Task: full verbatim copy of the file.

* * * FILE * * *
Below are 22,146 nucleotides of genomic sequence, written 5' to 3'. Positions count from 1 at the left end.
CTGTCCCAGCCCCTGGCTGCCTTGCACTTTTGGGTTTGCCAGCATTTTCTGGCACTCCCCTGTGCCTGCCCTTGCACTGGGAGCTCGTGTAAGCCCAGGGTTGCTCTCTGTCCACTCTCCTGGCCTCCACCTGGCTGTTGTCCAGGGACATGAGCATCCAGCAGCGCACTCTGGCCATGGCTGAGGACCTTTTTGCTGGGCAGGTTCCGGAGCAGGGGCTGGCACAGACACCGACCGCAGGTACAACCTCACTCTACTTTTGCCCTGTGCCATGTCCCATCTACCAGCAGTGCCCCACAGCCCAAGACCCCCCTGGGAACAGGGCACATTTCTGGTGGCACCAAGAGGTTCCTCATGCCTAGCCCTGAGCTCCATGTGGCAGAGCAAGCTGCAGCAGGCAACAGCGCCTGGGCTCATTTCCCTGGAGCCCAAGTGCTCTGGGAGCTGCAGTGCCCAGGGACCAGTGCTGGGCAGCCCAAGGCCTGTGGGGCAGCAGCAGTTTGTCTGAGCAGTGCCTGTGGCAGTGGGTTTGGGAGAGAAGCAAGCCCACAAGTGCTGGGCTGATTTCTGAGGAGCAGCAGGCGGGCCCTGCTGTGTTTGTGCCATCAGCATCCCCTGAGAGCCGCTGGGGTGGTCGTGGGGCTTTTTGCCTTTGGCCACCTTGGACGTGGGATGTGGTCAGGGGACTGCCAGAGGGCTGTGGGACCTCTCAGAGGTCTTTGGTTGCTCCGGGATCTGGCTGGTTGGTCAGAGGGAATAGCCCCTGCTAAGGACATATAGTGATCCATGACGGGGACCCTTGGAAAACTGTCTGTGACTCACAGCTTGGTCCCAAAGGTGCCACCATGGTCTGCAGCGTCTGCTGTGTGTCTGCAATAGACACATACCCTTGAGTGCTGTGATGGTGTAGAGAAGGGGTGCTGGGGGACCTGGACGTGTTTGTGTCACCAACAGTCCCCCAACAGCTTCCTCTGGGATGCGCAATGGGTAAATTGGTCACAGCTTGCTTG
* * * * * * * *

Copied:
Below are 22,146 nucleotides of genomic sequence, written 5' to 3'. Positions count from 1 at the left end.
CTGTCCCAGCCCCTGGCTGCCTTGCACTTTTGGGTTTGCCAGCATTTTCTGGCACTCCCCTGTGCCTGCCCTTGCACTGGGAGCTCGTGTAAGCCCAGGGTTGCTCTCTGTCCACTCTCCTGGCCTCCACCTGGCTGTTGTCCAGGGACATGAGCATCCAGCAGCGCACTCTGGCCATGGCTGAGGACCTTTTTGCTGGGCAGGTTCCGGAGCAGGGGCTGGCACAGACACCGACCGCAGGTACAACCTCACTCTACTTTTGCCCTGTGCCATGTCCCATCTACCAGCAGTGCCCCACAGCCCAAGACCCCCCTGGGAACAGGGCACATTTCTGGTGGCACCAAGAGGTTCCTCATGCCTAGCCCTGAGCTCCATGTGGCAGAGCAAGCTGCAGCAGGCAACAGCGCCTGGGCTCATTTCCCTGGAGCCCAAGTGCTCTGGGAGCTGCAGTGCCCAGGGACCAGTGCTGGGCAGCCCAAGGCCTGTGGGGCAGCAGCAGTTTGTCTGAGCAGTGCCTGTGGCAGTGGGTTTGGGAGAGAAGCAAGCCCACAAGTGCTGGGCTGATTTCTGAGGAGCAGCAGGCGGGCCCTGCTGTGTTTGTGCCATCAGCATCCCCTGAGAGCCGCTGGGGTGGTCGTGGGGCTTTTTGCCTTTGGCCACCTTGGACGTGGGATGTGGTCAGGGGACTGCCAGAGGGCTGTGGGACCTCTCAGAGGTCTTTGGTTGCTCCGGGATCTGGCTGGTTGGTCAGAGGGAATAGCCCCTGCTAAGGACATATAGTGATCCATGACGGGGACCCTTGGAAAACTGTCTGTGACTCACAGCTTGGTCCCAAAGGTGCCACCATGGTCTGCAGCGTCTGCTGTGTGTCTGCAATAGACACATACCCTTGAGTGCTGTGATGGTGTAGAGAAGGGGTGCTGGGGGACCTGGACGTGTTTGTGTCACCAACAGTCCCCCAACAGCTTCCTCTGGGATGCGCAATGGGTAAATTGGTCACAGCTTGCTTG